FAO panel supports trade restrictions to protect sawfish and eels

30 May 2007, Rome– A panel of experts convened by FAO has supported proposals submitted to the UN Convention on International Trade in Endangered Species of Wild Fauna and
Flora (CITES) to add sawfish and the European eel to a list of animal species subject to trade restrictions in order to protect stocks in the wild.

The FAO panel was convened as part of a process established by FAO and CITES to provide the Convention with expert advice from fisheries scientists on aquatic species being considered for trade
restrictions. (See story linked to right.)

Once a species is listed by CITES, its trade can be banned completely in extreme cases or, in other situations, permitted only if exporters can certify that the species was legally harvested
and that trading it will not be detrimental to its survival in the wild. The Convention was established to conserve species whose status is being directly impacted by trade. It is not designed
to protect species that are endangered for other reasons.

CITES members will be ruling on proposals to list a number of species when they gather in The Hague next week for the Convention’s annual conference of parties (3-15 June). This year, seven
aquatic animals have been proposed by member countries: Banggai cardinalfish, Brazilian lobsters, the European eel, porbeagle shark, red and pink coral, sawfish and spiny dogfish.

Two species merit listing…

FAO’s panel evaluated these proposals on the basis of biological and trade criteria outlined by CITES. These include a small population size and population declines significantly below
historical levels as well as the importance of international trade as the driving factor behind the over-harvesting causing the decline. The panel also considered the effectiveness of current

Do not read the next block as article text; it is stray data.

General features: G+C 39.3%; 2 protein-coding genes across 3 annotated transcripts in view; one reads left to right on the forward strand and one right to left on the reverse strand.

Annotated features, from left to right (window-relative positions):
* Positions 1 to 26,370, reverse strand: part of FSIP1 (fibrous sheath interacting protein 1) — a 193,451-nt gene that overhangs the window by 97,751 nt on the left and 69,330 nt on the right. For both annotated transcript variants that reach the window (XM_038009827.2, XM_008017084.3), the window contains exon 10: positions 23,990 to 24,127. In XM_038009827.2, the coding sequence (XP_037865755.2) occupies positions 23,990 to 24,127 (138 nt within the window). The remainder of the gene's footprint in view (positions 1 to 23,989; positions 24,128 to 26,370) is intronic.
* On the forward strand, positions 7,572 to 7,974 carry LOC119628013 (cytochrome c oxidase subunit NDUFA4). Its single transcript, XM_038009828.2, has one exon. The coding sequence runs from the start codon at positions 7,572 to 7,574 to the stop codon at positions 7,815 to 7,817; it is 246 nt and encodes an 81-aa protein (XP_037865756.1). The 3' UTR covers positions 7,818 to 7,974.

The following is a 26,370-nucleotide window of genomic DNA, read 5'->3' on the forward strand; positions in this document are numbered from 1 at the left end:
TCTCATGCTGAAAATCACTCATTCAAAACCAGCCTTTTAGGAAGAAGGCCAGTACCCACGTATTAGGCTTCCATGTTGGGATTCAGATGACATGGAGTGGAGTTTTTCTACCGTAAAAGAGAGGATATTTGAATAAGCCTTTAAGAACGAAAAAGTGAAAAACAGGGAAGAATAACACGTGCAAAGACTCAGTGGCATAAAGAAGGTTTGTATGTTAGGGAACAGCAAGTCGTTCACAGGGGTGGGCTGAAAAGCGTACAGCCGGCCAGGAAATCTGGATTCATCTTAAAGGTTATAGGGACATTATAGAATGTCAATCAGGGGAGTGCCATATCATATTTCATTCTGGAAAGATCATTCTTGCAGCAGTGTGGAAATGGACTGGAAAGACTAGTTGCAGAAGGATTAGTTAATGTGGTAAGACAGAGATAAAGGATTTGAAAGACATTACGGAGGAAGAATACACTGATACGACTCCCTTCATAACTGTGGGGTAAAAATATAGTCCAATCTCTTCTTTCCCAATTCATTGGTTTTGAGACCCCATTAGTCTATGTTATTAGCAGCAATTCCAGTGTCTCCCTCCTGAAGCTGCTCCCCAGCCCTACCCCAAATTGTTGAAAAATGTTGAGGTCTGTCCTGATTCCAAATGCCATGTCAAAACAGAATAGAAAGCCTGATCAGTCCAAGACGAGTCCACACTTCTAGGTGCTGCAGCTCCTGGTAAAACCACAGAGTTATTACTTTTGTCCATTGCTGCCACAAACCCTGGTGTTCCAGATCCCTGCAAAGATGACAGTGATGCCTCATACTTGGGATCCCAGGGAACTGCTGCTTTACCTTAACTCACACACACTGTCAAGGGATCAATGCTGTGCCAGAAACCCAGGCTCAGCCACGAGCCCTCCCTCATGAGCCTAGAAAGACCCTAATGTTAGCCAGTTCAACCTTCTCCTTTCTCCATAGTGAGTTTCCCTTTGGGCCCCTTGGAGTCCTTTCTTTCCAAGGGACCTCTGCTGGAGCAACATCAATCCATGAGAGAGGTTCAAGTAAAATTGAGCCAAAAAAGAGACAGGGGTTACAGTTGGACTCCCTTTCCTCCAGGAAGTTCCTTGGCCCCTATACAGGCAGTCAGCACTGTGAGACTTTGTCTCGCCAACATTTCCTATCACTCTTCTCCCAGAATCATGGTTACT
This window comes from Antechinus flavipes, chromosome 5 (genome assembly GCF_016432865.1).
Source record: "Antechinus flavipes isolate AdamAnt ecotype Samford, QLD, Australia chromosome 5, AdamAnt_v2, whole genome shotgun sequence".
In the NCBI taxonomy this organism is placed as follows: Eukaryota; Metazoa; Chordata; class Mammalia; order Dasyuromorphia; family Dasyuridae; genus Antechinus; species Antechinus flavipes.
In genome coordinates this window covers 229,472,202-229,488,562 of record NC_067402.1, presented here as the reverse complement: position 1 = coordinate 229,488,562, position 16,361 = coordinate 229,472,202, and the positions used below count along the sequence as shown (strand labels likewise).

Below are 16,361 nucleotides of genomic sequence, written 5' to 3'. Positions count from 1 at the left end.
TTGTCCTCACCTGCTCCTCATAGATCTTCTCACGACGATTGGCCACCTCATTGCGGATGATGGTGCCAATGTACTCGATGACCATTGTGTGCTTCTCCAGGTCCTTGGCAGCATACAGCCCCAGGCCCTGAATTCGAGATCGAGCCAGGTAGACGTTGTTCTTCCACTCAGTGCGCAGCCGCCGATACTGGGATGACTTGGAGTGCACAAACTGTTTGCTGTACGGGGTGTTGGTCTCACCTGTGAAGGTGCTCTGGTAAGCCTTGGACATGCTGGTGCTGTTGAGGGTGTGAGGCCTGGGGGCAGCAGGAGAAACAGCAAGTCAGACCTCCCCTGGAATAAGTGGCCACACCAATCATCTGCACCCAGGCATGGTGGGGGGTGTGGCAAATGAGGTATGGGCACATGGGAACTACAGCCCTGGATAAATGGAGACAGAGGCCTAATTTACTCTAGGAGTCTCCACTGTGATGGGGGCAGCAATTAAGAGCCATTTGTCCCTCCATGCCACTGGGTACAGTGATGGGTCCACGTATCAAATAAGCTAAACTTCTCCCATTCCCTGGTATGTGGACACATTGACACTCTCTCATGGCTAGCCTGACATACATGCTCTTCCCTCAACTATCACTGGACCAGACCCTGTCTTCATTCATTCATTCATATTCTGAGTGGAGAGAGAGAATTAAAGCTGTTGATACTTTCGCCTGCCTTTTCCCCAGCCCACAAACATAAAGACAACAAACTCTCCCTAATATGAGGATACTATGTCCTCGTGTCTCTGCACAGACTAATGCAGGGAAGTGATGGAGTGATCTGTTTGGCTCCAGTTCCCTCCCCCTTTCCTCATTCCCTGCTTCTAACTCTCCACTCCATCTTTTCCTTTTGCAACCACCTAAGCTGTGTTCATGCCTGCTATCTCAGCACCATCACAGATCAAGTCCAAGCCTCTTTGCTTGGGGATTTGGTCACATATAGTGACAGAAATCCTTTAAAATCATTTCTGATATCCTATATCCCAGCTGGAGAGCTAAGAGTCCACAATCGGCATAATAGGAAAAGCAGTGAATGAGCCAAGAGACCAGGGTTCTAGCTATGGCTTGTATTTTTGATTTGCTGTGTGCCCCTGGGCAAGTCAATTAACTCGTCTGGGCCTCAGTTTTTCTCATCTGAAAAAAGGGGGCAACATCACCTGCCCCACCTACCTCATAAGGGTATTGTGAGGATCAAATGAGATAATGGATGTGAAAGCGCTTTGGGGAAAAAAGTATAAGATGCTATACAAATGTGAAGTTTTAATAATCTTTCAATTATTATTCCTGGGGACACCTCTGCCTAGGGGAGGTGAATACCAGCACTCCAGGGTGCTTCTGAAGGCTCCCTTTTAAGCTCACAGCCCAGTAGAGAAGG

management of the species.

Only two of the seven species show clear evidence to support listing: sawfish and the European eel. The panel found that populations of both have declined significantly from historical highs,
that international trade is a key driver in their overexploitation, and that management of these species in the past has typically been poor. The panel also concluded that difficulties in
enforcement and possible negative effects of listing these species would be limited, and that the listings would likely contribute to species conservation.

…five others do not

The panel found that the other proposed species did not meet the criteria for listing by CITES. It also deemed that for most of these species there are situation-specific limitations that would
make enforcement of CITES restrictions difficult, which could impose added administrative burdens on local authorities while having little potential positive impact for conservation.

All species at risk, better management needed

The panel did note that while only two species qualify for CITES listing, for the other five species there are also serious management failures that give cause for concern, and called for these
failures to be urgently remedied through better fisheries management in order to prevent rates of exploitation from exceeding acceptable levels.


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